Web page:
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Does anyone know of any clever tricks that solve

$$\large G_n(t) = \int_0^t dt_1 \int_0^{t_1} dt_2 \cdots \int_0^{t_{n-2}}dt_{n-1}\int_0^{t_{n-1}}dt_{n} e^{i\lambda(t_1-t_2+t_3-\cdots + t_{n-1}-t_n)}$$

I've come up with a few recursion relations but I'm finding it hard to pin down the exact answer.

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You can separate the exponential. Why don't you do that? – Pedro Tamaroff Mar 7 '12 at 22:35
That doesn't help much. If you separate and then evaluate the first integral you wind up with $-\frac{1}{i\lambda}\left(e^{-i\lambda t_{n-1}} - 1\right)$. The exponent term will cancel the exponent in the next integral, which will produce ultimately polynomial terms in $t$. I didn't make too much progress with that approach. – fatbox Mar 7 '12 at 22:45
I get the recursion $$G_n(t) = \frac{t_{n-2} G_{n-2} - G_{n-1}}{i\lambda (-1)^{n+1}}$$ which doesn't seem to yield a nice answer unless there is some relation between the $t_i$'s. – user17762 Mar 7 '12 at 22:47
If the bounds in the inner integrals didn't depend on the varaibles with respect to which one integrates in the outer integrals, then "separating" the exponential would pay off. But it's less clear that it will in the present situation. – Michael Hardy Mar 7 '12 at 23:46
@fatbox May I ask where does such an integral arise? – Sasha Mar 8 '12 at 14:49

By rescaling $t_{k} = t u_{k}$ we get $$ \begin{eqnarray} G_n(\lambda, t) &=& t^n n! \int_0^1 \mathrm{d} u_1 \frac{1}{n!} \int_0^{u_1} \mathrm{d} u_2 \cdots \int_0^{u_{n-1}} \mathrm{d} u_n \exp\left(i \lambda t \sum_{k=1}^n (-1)^{k-1} u_k \right) \\ &=& t^n n! \mathbb{E}\left( \exp\left(i \lambda t \sum_{k=1}^n (-1)^{k-1} U_{k:n} \right) \right) \end{eqnarray} $$ where $U_{k:n}$ is the $k$ out of $n$ order statistics on a sample from uniform distribution. It is well known that the vector $(U_{1:n},U_{2:n},\ldots,U_{n:n})$ is equal in distribution to $$ \left( \frac{X_1}{\sum_{k=1}^{n+1} X_k}, \frac{X_1+X_2}{\sum_{k=1}^{n+1} X_k}, \ldots, \frac{X_1+X_2 + \cdots + X_n}{\sum_{k=1}^{n+1} X_k} \right) $$ where $X_i$ are i.i.d. exponential random variables with unit mean. Thus $G_n$ is related to the characteristic function of the beta distribution: $$ \begin{eqnarray} \sum_{k=1}^n (-1)^{k-1} U_{k:n} &=& \frac{1}{\sum_{m=1}^{n+1} X_m} \sum_{k=1}^n (-1)^{k-1} \sum_{p=1}^{k} X_p = \frac{1}{\sum_{m=1}^{n+1} X_m} \sum_{k=1}^n (-1)^{k-1} \sum_{p=1}^{k} X_p \\ &=& \frac{1}{\sum_{m=1}^{n+1} X_m} (-1)^{n-1} \sum_{0\leqslant 2k < n} X_{n-2k} \\ &=& (-1)^{n-1} \frac{\sum_{0\leqslant 2k < n} X_{n-2k} }{ \sum_{0\leqslant 2k < n} X_{k} + \sum_{0\leqslant 2k < n+1} X_{n+1-2k} } = (-1)^{n-1} \frac{g_1}{g_1+g_2} \end{eqnarray} $$ where $g_1$ follows $\Gamma\left( \left\lfloor \frac{n+1}{2} \right\rfloor\right)$ distribution and $g_2$ follows $\Gamma\left( \left\lceil \frac{n+1}{2} \right\rceil\right)$. The ratio $V = g_1/(g_1+g_2)$ is a $\operatorname{Beta}\left(\left\lfloor \frac{n+1}{2} \right\rfloor, \left\lceil \frac{n+1}{2} \right\rceil \right)$ random variable. Thus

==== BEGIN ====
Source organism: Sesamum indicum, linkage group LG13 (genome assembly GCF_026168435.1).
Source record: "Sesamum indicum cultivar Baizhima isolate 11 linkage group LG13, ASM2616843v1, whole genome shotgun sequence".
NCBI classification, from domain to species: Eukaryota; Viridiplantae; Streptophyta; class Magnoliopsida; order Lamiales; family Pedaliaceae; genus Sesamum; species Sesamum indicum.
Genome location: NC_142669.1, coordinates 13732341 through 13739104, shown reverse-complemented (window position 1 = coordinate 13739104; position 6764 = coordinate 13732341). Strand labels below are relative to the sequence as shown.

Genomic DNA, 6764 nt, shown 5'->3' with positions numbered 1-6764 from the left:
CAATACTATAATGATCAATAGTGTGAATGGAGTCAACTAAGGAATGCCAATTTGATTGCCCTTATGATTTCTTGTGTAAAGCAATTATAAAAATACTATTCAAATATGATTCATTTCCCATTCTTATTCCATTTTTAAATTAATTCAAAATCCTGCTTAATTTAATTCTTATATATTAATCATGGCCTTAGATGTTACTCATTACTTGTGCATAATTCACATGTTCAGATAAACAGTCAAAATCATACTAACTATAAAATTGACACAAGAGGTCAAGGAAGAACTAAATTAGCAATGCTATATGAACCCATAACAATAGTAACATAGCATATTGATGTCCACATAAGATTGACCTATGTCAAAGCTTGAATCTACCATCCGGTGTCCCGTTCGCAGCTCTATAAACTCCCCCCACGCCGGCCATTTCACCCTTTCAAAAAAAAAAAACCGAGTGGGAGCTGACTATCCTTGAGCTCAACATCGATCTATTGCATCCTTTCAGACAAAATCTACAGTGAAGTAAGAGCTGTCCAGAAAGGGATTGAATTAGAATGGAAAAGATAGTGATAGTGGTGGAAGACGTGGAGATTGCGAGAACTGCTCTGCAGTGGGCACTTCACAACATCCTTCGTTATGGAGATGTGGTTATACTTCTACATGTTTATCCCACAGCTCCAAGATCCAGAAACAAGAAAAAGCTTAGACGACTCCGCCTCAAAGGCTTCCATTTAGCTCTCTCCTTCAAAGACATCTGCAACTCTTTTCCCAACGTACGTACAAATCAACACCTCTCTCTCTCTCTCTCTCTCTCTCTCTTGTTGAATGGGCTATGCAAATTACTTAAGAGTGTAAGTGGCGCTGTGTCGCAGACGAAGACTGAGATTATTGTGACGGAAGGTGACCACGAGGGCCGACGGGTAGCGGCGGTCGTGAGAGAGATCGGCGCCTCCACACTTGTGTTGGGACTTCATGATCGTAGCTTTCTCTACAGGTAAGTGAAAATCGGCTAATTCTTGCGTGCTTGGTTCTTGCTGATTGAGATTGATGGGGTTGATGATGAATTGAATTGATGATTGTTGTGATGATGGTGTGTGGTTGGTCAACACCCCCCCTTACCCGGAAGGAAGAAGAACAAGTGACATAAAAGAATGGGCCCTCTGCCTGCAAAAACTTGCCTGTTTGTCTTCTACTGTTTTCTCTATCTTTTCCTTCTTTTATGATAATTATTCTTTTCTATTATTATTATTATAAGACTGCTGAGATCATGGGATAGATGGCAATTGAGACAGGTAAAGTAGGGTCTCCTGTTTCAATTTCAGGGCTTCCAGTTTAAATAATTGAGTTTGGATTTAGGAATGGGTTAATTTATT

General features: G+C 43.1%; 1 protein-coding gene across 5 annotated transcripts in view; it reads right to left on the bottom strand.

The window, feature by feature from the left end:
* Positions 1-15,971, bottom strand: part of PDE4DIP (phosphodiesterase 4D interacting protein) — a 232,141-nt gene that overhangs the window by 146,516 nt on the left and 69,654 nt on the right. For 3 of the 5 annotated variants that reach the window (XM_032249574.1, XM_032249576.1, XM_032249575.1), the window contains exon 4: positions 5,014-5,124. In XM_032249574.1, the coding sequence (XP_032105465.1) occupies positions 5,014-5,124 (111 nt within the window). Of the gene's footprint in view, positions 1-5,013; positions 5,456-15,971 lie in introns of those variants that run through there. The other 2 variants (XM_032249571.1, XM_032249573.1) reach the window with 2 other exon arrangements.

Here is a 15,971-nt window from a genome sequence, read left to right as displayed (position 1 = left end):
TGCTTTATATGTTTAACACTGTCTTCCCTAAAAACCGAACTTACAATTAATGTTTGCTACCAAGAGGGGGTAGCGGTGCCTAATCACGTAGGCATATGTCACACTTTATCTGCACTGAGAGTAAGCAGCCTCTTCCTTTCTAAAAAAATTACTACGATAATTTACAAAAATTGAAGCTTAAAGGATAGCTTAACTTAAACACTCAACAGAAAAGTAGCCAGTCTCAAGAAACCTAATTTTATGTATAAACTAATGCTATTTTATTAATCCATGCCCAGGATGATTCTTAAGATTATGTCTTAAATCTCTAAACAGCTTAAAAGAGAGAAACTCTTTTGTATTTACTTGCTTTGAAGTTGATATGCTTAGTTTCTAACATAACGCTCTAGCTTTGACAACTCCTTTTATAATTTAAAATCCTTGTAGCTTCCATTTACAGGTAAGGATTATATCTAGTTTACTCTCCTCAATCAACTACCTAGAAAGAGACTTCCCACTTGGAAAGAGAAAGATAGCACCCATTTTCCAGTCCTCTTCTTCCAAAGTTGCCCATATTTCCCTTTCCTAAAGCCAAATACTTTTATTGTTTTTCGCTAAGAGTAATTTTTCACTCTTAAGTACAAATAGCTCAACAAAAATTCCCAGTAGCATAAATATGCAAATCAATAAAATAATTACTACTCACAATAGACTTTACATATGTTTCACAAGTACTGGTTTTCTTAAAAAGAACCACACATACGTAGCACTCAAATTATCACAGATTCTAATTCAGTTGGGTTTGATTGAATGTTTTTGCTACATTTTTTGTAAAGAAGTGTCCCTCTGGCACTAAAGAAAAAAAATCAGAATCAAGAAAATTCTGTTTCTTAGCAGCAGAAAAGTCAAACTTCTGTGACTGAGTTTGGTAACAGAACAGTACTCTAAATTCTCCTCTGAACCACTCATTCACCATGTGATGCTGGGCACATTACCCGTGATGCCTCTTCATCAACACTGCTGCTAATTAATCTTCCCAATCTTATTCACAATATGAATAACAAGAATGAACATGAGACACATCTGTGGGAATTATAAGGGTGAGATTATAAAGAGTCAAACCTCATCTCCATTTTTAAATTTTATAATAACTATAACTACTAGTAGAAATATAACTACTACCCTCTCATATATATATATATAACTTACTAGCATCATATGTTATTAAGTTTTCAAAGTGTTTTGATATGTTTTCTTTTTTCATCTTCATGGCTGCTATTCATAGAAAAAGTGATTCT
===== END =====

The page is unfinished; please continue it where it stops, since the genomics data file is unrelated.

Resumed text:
$$ G_n(t) = n! t^n \phi_V( (-1)^{n-1} \lambda t ) = n! t^{n} \cdot {}_1 F_1\left( \left\lfloor \frac{n+1}{2} \right\rfloor ; n+1; (-1)^{n-1} i \lambda t \right) $$

Here is verification in Mathematica v8:

In[1]:= Table[
  Hypergeometric1F1[Floor[(n + 1)/2], 1 + n, (-1)^(n - 1) I la t] - 
   Expectation[ Exp[I la t Sum[(-1)^(k - 1) x[k], {k, 1, n}]], 
    Array[x, n] \[Distributed] 
     OrderDistribution[{UniformDistribution[], n}, Range[n]], 
    Assumptions -> la > 0 && t > 0], {n, 2, 6}] // Expand

Out[1]= {0, 0, 0, 0, 0}
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Very nice solution! – Antonio Vargas Mar 8 '12 at 4:47

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